# Doppler shift of a photon

1. Mar 6, 2014

### Zak

I understand mathematically etc how light can doppler shift when looked at as a wave but can it be understood how light doppler shifts as a photon i.e. could just one photon be doppler shifted?

For example;
Say there is an atom with energy levels 1 and 2. One observer, stationary relative to the atom, observes a photon of energy level 1 excite the atom (to level 1 of course).
Another observer is moving relative to the atom such that they observe the photon to have enough energy, due to the doppler shift, to excite the atom to level 2. Surely, then, they would observe the atom excite to level 2? However, this does not agree with the first observer.

I feel that there must be something fundamentally wrong with my understanding of this process and that before I seek the answer to this particular question there is more to be understood about the process of Doppler shifting etc.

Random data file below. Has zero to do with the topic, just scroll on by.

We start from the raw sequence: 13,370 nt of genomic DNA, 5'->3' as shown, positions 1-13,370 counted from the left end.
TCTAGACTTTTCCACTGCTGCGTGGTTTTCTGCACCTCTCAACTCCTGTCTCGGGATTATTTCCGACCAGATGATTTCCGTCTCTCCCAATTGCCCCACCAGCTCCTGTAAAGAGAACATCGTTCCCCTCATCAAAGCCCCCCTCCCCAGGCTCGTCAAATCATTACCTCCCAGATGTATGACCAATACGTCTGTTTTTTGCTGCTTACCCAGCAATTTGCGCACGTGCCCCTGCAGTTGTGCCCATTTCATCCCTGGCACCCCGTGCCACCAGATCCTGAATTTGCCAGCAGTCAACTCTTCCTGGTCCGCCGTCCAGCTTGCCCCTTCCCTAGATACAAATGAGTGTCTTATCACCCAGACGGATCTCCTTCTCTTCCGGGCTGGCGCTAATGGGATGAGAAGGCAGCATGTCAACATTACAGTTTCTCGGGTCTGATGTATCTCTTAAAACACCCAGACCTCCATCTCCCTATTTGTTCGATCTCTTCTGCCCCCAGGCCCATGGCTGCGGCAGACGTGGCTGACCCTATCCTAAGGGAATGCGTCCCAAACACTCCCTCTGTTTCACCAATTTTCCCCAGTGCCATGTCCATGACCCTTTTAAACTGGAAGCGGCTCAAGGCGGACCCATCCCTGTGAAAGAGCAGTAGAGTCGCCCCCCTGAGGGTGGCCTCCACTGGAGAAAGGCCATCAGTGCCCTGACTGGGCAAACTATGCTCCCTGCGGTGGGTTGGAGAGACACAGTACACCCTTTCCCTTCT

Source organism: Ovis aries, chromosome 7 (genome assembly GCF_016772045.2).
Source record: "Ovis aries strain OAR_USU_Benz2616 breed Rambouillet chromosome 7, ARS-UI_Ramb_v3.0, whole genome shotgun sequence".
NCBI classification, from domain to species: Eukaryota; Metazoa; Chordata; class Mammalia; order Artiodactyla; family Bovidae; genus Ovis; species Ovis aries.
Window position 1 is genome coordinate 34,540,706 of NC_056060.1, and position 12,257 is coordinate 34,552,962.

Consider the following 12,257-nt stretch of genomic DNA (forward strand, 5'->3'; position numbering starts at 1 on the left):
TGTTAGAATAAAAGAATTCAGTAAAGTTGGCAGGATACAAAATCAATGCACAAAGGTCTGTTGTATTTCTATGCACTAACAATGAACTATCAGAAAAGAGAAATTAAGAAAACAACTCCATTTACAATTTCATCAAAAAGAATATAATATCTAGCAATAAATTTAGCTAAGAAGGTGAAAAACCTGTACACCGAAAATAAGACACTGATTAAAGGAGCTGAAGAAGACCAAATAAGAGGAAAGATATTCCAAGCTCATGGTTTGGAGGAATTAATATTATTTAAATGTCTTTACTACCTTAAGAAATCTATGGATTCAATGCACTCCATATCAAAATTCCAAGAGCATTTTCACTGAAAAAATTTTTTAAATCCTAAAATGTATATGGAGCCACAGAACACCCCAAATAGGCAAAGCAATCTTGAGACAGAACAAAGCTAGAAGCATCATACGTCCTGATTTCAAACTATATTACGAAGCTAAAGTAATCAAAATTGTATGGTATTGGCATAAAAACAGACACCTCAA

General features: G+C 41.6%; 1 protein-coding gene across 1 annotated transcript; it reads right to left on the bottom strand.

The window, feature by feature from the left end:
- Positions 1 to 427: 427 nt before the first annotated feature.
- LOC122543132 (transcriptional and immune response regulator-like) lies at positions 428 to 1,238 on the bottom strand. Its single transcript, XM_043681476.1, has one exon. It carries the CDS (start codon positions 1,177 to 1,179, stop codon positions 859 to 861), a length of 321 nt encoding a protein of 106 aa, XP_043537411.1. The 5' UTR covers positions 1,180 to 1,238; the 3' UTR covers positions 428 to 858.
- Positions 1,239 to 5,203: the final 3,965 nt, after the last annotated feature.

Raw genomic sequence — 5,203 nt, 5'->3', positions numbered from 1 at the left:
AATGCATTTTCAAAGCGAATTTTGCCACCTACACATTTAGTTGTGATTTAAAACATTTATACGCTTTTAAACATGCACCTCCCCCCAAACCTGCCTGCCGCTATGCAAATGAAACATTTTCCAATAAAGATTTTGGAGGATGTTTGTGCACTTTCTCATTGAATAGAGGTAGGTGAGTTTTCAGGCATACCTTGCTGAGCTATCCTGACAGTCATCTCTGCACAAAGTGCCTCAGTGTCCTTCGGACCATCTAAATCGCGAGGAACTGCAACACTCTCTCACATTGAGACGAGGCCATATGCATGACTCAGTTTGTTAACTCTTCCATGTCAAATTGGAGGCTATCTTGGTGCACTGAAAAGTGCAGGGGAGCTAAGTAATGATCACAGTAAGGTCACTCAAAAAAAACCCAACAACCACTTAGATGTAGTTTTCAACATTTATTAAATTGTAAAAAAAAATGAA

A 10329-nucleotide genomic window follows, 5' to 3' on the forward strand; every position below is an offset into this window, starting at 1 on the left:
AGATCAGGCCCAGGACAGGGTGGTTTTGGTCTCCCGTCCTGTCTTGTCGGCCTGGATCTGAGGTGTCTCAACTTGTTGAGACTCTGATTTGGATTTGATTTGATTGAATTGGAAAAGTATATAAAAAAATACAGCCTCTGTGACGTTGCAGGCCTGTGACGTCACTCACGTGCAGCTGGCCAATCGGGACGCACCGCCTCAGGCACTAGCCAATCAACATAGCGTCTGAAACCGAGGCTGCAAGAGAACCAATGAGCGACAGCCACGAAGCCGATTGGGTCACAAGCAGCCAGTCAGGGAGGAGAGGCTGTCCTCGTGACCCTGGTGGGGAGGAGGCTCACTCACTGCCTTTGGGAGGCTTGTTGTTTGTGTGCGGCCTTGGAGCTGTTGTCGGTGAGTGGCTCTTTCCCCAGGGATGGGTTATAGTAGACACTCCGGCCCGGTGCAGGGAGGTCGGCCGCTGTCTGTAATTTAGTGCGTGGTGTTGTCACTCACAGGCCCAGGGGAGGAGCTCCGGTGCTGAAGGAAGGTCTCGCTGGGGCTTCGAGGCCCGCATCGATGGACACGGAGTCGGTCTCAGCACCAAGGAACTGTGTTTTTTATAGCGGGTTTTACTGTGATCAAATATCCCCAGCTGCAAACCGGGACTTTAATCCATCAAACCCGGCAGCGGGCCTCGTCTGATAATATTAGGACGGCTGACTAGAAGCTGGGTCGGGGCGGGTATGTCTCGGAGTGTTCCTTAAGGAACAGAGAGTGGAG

2. Mar 6, 2014

### craigi

For what it's worth, I'm going to make a complete guess that the energy levels are shifted by exactly the same amount as the doppler shift.

3. Mar 6, 2014

### The_Duck

The observers will never disagree about which energy level the atom is excited to. So where does the extra energy go, according to the second observer? It goes into the recoil of the atom. When the atom absorbs the photon it also absorbs the photon's momentum and so recoils slightly: the atom's kinetic energy increases. The second observer sees a larger increase in kinetic energy, which exactly accounts for the excess energy of the photon in their frame.

Why does the second observer see a larger increase in kinetic energy? Say the atom is initially stationary in the first observer's frame, and after absorbing the photon it recoils at a speed of 1 m/s. Meanwhile in the second observers frame it starts out with a speed of 1000 m/s (say) and after absorbing the photon has a speed of 1001 m/s. Plugging these numbers into the formula $K.E. = mv^2/2$, you will see that the increase in kinetic energy is much larger in the second observer's frame.